This isn’t industrial action but the players’ way of protesting against racist behaviour among crowds and was spurred by racial abuse of Excelsior’s Ahmad Mendes Moreira by Den Bosch fans last week.
It comes towards the end of a year in which racism has once again become a major issue in the game and the Dutch players’ decision to spell out the message that they won’t play against a backdrop of racism is to be welcomed as sending out a positive message and reminding the crowd of its responsibility.
Racist abuse from the crowd has been experienced in many parts of Europe of late. Uefa qualifying games have been played behind closed doors in some venues because of sanctions for racist behaviour, some fairly paltry fines have been issued against clubs and federations and even a game in the early rounds of the (English) FA Cup was abandoned when players walked off because of abuse.
Despite the efforts of those behind a myriad of anti-racism campaigns, it appears that a problem which we hoped had been largely eliminated is refusing to go away.
Perhaps part of the reasons at least lies in the relative anonymity afforded by being part of a crowd. There’s a romanticised view of football as being the place you go to forget about day-to-day concerns by getting behind your team. The suggestion is that identity is left at the gate and individuality gives way to being a single voice in a roaring crowd.
The question is whether that anonymity also encourages ‘fans’ to behave in ways they wouldn’t in any other set of circumstances.
Football has an interesting relationship with its crowds. On one hand they are the great collective voice which provides the emotional backdrop and backing track for whatever drama is playing out on the field. Anybody who has ever watched a televised game from a sparsely attended Middle East league knows only too well how important the crowd is to the visual impact of the product.
At the same time football’s marketers are obsessed with the idea of breaking down the anonymity within crowds. They understand that beneath the apparent unity, the crowd is a collection of diverse individuals and their major mission is to access increasingly granular data that identifies and profiles individuals so that they can be sold to more effectively.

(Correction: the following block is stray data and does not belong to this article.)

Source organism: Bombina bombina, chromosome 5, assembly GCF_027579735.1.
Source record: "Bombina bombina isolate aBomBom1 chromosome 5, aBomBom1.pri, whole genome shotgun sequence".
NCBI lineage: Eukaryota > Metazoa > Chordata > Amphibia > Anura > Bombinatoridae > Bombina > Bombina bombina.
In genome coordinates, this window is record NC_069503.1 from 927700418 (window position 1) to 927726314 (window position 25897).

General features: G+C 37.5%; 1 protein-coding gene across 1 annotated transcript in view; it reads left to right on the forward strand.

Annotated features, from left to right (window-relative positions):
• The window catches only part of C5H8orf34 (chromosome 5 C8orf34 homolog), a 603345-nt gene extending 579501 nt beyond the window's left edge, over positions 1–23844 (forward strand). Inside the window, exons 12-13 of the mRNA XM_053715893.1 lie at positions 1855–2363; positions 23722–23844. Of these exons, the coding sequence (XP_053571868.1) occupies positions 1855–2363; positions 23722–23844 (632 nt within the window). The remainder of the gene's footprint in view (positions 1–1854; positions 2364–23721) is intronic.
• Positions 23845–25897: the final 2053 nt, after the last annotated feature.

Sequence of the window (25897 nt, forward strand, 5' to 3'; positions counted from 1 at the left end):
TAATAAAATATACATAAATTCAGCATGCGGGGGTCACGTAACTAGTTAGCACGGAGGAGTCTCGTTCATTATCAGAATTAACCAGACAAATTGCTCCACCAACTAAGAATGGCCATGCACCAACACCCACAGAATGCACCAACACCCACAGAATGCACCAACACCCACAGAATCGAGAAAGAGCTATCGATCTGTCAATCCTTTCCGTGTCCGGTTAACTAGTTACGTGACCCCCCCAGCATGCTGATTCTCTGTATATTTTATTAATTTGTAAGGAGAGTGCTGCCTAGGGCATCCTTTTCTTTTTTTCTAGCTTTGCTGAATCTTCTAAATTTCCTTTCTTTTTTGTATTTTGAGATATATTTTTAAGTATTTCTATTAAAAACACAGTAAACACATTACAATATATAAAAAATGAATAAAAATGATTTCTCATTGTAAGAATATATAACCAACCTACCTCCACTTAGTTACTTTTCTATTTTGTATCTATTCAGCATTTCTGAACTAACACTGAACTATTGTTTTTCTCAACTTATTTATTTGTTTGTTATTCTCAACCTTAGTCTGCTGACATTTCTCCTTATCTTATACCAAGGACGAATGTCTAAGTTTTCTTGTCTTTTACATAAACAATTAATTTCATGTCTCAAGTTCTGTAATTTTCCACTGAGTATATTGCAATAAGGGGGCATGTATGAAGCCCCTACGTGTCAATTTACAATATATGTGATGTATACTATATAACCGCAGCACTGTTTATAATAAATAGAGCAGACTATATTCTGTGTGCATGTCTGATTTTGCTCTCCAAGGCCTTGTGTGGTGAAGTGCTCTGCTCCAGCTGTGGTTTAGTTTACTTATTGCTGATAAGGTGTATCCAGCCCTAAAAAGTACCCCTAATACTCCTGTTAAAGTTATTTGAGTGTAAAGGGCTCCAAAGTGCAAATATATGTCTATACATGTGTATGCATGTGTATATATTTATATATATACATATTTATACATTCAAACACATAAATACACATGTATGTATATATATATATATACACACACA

In much of the world football holds a unique position in a competitive sports and entertainment marketplace but it would be wrong to imagine it is untouchable. Association with racism – and other forms of intolerance and abuse – has the potential to ultimately make it a toxic product, making brands which are increasingly aware of their social responsibilities less likely to be seen to be supporting the game. And that hits the brand, bottom line and future prospects.
That may not happen any time soon but if the new tide of racism is allowed to rise unchecked it may be become a reality.
So if the problem starts with a crowd mentality maybe the solution lies there as well. New levels of data and advanced use of social media provide clubs and associations with new ways of communicating with fans. It gives them the ability to talk more directly and personally to fans to persuade them that they don’t leave their identities and responsibilities at the turnstile and that they have a responsibility to their crowd and to their club to ensure that racism and other forms of abuse cannot and will not be tolerated.
The Dutch players are taking a positive step but what’s needed is a sophisticated campaign using all the tools at our disposal to persuade individual fans not to tolerate racism and to refuse to be part of a crowd which tolerates racism.